“A Thrilling Experience” was the heading of one of the sections of our reporter’s description. (1)
Rocking in a tiny boat on 100 feet of water, surrounded by absolute stillness, except for the swish of water, the experience of the observers was thrilling. Minutes passed with the silence unbroken; then the air was filled with the shriek of the shell, brief but intense, and a sharp bang, accompanied by a cloud of smoke, showed where the shower of bullets had dropped. The precarious position in the boat accentuated the feeling of dread which every man must feel when actually under shrapnel fire. The chief impressions gained were that men are strangely helpless in a trench against the terrible visitor, which, with uncanny accuracy deals death from the air above him,; and that no conception of the awful speed of the death messengers or their unbelievable precision in bursting, as if sentient, when they reach striking distance, can be gained except in a trench or by such an experiences as that of the observers.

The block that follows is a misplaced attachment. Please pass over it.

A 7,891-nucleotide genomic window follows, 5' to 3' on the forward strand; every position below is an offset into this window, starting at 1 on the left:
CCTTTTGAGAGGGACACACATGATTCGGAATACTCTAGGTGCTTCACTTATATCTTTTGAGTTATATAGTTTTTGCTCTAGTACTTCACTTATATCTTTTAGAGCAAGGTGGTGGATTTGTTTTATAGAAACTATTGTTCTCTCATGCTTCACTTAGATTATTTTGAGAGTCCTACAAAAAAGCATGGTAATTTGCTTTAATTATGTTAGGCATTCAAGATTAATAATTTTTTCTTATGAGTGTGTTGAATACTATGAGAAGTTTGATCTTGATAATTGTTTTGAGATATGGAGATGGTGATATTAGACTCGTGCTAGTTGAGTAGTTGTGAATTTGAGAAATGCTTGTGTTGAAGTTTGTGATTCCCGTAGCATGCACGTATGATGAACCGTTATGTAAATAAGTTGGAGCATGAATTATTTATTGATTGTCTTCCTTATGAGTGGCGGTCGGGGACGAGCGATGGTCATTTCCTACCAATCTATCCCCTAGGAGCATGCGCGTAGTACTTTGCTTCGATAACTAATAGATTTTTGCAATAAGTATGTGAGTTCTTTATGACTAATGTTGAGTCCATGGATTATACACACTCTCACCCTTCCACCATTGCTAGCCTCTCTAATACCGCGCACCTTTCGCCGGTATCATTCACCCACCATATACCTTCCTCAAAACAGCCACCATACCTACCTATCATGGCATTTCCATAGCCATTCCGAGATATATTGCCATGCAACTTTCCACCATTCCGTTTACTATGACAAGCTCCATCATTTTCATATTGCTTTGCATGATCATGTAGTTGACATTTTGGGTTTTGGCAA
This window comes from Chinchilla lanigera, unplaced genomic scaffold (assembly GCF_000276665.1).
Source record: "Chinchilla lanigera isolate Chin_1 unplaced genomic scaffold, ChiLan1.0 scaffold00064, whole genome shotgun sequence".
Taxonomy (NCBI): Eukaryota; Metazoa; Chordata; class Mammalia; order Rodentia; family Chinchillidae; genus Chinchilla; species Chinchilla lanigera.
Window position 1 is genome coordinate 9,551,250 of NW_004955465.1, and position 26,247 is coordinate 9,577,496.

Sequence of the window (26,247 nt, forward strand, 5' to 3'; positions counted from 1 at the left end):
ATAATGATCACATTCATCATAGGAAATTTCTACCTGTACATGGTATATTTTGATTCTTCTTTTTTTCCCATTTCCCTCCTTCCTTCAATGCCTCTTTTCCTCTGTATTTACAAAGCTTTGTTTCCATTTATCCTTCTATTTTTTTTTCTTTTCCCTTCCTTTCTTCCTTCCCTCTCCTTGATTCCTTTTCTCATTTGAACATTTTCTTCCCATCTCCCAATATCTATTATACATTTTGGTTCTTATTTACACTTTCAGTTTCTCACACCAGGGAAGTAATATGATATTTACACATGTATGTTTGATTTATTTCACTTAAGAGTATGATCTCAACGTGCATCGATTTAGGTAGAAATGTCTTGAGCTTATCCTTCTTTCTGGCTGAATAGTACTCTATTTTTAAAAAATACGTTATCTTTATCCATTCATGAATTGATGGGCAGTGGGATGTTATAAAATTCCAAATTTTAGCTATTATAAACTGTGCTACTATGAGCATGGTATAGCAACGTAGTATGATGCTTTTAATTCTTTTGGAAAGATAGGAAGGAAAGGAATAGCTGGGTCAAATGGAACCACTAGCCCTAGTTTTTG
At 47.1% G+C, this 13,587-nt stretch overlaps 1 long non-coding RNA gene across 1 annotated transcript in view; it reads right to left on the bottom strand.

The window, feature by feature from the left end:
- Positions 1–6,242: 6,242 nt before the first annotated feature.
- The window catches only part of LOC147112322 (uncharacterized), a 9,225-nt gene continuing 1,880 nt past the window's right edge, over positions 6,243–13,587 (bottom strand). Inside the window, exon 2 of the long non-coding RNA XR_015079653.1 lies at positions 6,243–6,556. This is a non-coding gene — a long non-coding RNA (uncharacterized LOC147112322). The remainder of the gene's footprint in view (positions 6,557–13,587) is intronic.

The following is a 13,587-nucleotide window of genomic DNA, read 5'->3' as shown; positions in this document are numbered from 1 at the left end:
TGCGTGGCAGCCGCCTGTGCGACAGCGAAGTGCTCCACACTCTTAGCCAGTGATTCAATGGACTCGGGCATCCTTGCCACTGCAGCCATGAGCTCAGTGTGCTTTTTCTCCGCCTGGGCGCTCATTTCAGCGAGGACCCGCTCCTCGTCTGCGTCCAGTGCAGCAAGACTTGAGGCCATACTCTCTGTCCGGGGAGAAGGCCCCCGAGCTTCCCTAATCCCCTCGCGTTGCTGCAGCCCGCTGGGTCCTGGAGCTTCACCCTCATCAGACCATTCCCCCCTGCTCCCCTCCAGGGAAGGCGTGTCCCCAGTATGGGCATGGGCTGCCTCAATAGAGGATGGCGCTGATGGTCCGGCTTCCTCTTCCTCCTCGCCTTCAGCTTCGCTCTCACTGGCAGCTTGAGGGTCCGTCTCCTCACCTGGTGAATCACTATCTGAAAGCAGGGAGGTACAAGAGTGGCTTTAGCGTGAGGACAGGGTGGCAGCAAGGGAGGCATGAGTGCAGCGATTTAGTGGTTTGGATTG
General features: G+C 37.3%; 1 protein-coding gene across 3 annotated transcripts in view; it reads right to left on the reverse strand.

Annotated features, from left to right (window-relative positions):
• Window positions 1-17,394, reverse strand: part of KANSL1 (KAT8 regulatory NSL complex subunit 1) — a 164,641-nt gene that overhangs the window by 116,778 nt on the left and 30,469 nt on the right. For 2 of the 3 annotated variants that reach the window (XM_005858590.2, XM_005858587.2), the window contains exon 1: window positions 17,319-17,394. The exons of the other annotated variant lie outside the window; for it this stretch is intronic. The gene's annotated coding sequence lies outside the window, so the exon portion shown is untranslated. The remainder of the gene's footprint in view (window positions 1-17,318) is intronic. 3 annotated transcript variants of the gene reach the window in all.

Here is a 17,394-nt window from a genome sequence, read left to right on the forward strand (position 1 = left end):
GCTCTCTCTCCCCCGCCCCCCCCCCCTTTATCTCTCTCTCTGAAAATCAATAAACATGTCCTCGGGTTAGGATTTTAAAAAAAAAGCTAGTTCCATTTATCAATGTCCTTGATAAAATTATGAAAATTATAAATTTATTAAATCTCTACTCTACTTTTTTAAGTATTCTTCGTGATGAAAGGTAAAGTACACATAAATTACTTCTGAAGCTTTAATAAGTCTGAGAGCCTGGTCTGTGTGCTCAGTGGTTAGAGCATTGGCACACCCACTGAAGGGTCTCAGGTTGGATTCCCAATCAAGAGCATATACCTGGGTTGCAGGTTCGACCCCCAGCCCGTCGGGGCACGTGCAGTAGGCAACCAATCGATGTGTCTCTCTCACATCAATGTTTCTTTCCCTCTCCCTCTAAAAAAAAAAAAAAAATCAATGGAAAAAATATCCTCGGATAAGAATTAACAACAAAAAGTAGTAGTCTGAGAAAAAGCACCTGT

The gunners on shore, meanwhile, casually smoking at the limber filled with twelve-
pound shells, did not look as if they were having a particularly thrilling experience.
And when they were dragging their guns through the ice and slush, thrilling is probably not the word they would choose.
Some of the excitement among the journalists and photographers arose from the fact that the occasion marked the first time since the War of 1812 that artillery had been fired from Lake Ontario’s shore.
By April 1916, when it was Percy’s turn, it had all become routine.
(1) The Globe (1844-1936). Archive available from ProQuest Historical Newspapers.February 22, 1915. 6
The images are from John Boyd’s First World War Photographs, City of Toronto Archives.